Since the unveiling of Airtable’s Interface Designer, creators have used interfaces to foster collaboration, simplify processes, and streamline more work than ever before.
So, let’s keep the momentum going, shall we?
We’re introducing additional elements so you can design faster and make interfaces even more functional. And if you’ve never used Interface Designer, that works, too–let these updates inspire you to create an interface today.
Approve assets & make status changes with the button element
Buttons are a boon for creators who want users to take direct action in a base. Now, you can add buttons to your interfaces, making them even more interactive and straightforward for your team.
When you add a button element to an interface, you can configure its action–such as update a field (or multiple fields) in a record, or move onto the next record, with just one click.
Let’s say you have an asset approvals interface to support a large brand campaign. By adding buttons that can update a record’s status to “approved” or “needs revision,” you can help designers understand what they should be doing next, and other involved stakeholders can see the status of the assets, too. The interface is more actionable for all parties.
View deadlines & dates with the calendar element
Sometimes the simplest way to manage a project is to see all of your tasks laid out in a calendar.
We’ve got good news: you can now add a calendar directly to your interface. Connect the calendar element to the table you want to use and customize its appearance–you can control whether viewers see records over the course of a month, week, or day-to-day.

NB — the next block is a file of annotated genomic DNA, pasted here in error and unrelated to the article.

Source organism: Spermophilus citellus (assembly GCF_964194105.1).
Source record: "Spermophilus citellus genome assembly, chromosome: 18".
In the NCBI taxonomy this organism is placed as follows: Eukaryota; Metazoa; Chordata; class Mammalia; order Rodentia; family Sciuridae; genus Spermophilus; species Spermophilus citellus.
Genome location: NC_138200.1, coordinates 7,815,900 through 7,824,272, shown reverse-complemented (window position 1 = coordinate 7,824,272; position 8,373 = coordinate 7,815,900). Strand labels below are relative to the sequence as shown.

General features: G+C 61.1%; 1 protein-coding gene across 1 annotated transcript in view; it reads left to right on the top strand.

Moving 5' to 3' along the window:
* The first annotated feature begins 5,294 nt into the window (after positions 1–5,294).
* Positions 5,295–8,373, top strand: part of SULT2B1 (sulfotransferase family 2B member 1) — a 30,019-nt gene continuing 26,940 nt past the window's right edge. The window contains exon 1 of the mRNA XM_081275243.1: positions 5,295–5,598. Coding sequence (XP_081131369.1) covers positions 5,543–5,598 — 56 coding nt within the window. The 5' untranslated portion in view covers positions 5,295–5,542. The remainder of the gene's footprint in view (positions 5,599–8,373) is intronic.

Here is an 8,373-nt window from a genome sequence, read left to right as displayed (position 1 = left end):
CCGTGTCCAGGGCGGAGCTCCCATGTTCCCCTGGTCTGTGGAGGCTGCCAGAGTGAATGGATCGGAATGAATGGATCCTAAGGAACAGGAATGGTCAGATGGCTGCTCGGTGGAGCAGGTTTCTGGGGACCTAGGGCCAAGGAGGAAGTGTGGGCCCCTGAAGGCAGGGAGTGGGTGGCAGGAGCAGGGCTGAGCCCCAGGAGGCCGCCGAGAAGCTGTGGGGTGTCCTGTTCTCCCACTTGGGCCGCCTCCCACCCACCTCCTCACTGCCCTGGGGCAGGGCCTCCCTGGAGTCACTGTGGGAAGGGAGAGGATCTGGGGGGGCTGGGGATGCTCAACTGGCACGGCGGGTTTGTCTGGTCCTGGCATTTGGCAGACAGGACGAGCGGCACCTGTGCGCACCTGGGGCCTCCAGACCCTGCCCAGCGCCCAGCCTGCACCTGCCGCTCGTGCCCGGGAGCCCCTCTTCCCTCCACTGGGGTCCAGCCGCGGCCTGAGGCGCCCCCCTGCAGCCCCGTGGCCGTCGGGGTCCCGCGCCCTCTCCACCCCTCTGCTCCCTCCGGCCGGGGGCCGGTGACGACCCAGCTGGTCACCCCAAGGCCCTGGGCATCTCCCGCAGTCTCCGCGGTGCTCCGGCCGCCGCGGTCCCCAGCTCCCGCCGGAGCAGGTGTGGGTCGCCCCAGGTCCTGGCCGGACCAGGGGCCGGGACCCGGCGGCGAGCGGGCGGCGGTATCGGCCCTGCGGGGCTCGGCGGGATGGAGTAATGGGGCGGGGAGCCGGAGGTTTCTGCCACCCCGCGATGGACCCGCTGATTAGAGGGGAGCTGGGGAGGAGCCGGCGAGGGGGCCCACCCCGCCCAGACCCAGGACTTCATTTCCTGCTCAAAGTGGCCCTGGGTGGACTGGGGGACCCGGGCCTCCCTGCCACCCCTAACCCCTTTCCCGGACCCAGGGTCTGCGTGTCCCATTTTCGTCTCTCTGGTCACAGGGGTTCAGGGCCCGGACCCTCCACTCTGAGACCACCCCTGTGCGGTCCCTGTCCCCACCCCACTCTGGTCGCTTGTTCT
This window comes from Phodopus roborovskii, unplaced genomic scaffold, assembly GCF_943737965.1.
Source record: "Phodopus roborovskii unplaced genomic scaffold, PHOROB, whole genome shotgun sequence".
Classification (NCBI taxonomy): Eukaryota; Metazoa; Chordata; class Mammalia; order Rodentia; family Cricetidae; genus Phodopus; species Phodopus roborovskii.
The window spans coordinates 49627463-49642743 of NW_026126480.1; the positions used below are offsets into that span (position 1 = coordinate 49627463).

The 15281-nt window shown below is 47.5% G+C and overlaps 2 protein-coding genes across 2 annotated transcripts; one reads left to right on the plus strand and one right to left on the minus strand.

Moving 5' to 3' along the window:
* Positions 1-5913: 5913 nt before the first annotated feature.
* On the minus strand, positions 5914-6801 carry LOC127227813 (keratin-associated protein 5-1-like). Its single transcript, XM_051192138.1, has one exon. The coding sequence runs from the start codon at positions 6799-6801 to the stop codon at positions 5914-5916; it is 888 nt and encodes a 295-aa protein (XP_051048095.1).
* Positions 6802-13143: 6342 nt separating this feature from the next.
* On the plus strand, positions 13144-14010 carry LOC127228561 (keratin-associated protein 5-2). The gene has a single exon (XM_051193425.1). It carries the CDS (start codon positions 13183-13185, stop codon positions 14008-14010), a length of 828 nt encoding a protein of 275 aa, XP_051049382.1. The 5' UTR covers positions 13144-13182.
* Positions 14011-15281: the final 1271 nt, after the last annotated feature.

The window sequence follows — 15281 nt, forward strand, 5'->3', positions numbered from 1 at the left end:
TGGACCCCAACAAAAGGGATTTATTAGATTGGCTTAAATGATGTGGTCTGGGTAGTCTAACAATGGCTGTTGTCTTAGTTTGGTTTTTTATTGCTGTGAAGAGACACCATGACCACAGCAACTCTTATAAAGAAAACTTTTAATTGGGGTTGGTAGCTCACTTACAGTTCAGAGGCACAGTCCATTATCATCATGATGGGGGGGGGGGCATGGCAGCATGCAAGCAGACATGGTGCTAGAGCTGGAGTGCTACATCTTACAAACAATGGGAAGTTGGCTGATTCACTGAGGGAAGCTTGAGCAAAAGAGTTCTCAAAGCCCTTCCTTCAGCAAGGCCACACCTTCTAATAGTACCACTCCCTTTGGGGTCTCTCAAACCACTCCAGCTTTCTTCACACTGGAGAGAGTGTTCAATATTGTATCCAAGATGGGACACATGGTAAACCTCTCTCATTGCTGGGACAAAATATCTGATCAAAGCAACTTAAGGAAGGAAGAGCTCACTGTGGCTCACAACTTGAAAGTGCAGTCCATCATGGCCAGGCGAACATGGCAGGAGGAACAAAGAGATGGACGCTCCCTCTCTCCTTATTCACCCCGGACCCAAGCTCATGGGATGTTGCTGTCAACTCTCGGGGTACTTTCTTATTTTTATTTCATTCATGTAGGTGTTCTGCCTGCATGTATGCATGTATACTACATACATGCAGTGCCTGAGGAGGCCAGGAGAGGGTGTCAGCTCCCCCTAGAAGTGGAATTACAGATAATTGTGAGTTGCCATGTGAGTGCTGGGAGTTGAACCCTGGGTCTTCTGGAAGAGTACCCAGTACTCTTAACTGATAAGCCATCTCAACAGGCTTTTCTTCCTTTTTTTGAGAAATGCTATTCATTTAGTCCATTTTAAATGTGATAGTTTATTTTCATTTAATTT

The calendar element is key for isolating the dates your audience needs to see, so they don’t get bogged down by the details of a full calendar. Add a calendar to your content approvals interface so team members can see this week’s publishing schedule, or a day-of launch interface so product ops teams can check off their GA tasks.
Design faster with duplicating abilities
When you add an element to an interface, you can configure it to highlight the most relevant information. And in some cases, a customized element is so critical to your workflow you’ll want to replicate it in your interface without having to go through the process again.
That’s where the duplicate ability comes in. At the top of your element block, you’ll see an option to copy the element. Easily duplicate an already-configured button (or any element, really), or simply paste another divider for convenience.
And when you’ve designed an immaculate interface that you want to reproduce? Rather than start from scratch, you can duplicate the entire interface.
With these new elements, you can design interfaces more quickly and add functionality to your team’s interfaces, making Interface Designer more accessible for everyone.
Have questions? Learn more about how you can create an interface right from your base, and check out our Interface Elementals blog series for tips on customizing your interface with elements.